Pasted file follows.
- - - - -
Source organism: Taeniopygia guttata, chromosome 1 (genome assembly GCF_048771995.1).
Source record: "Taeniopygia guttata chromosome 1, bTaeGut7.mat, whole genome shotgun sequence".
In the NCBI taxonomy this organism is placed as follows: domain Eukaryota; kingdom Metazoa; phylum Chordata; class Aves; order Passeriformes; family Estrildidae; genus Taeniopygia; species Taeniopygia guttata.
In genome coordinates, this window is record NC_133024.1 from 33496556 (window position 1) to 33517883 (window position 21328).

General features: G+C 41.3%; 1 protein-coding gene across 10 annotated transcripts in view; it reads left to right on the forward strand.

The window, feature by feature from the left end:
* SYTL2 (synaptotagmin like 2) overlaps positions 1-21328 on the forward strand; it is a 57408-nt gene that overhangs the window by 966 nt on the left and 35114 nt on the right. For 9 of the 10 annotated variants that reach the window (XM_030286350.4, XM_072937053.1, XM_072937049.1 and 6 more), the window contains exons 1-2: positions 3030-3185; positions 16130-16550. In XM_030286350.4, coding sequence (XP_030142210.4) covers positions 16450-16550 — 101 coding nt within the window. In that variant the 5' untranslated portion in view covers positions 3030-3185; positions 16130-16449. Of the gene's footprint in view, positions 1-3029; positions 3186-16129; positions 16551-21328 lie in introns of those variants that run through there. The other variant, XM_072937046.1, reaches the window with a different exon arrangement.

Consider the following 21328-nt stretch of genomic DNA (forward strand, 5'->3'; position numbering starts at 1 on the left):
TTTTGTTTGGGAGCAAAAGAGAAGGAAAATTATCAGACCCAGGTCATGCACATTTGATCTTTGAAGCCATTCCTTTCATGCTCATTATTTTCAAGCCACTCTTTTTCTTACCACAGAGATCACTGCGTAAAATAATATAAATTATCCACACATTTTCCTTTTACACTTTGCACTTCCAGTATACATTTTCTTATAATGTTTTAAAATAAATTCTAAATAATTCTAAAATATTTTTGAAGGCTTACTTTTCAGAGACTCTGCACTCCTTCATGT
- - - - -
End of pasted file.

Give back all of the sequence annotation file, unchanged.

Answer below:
Source organism: Taeniopygia guttata, chromosome 1 (genome assembly GCF_048771995.1).
Source record: "Taeniopygia guttata chromosome 1, bTaeGut7.mat, whole genome shotgun sequence".
In the NCBI taxonomy this organism is placed as follows: domain Eukaryota; kingdom Metazoa; phylum Chordata; class Aves; order Passeriformes; family Estrildidae; genus Taeniopygia; species Taeniopygia guttata.
In genome coordinates, this window is record NC_133024.1 from 33496556 (window position 1) to 33517883 (window position 21328).

General features: G+C 41.3%; 1 protein-coding gene across 10 annotated transcripts in view; it reads left to right on the forward strand.

The window, feature by feature from the left end:
* SYTL2 (synaptotagmin like 2) overlaps positions 1-21328 on the forward strand; it is a 57408-nt gene that overhangs the window by 966 nt on the left and 35114 nt on the right. For 9 of the 10 annotated variants that reach the window (XM_030286350.4, XM_072937053.1, XM_072937049.1 and 6 more), the window contains exons 1-2: positions 3030-3185; positions 16130-16550. In XM_030286350.4, coding sequence (XP_030142210.4) covers positions 16450-16550 — 101 coding nt within the window. In that variant the 5' untranslated portion in view covers positions 3030-3185; positions 16130-16449. Of the gene's footprint in view, positions 1-3029; positions 3186-16129; positions 16551-21328 lie in introns of those variants that run through there. The other variant, XM_072937046.1, reaches the window with a different exon arrangement.

Consider the following 21328-nt stretch of genomic DNA (forward strand, 5'->3'; position numbering starts at 1 on the left):
TTTTGTTTGGGAGCAAAAGAGAAGGAAAATTATCAGACCCAGGTCATGCACATTTGATCTTTGAAGCCATTCCTTTCATGCTCATTATTTTCAAGCCACTCTTTTTCTTACCACAGAGATCACTGCGTAAAATAATATAAATTATCCACACATTTTCCTTTTACACTTTGCACTTCCAGTATACATTTTCTTATAATGTTTTAAAATAAATTCTAAATAATTCTAAAATATTTTTGAAGGCTTACTTTTCAGAGACTCTGCACTCCTTCATGT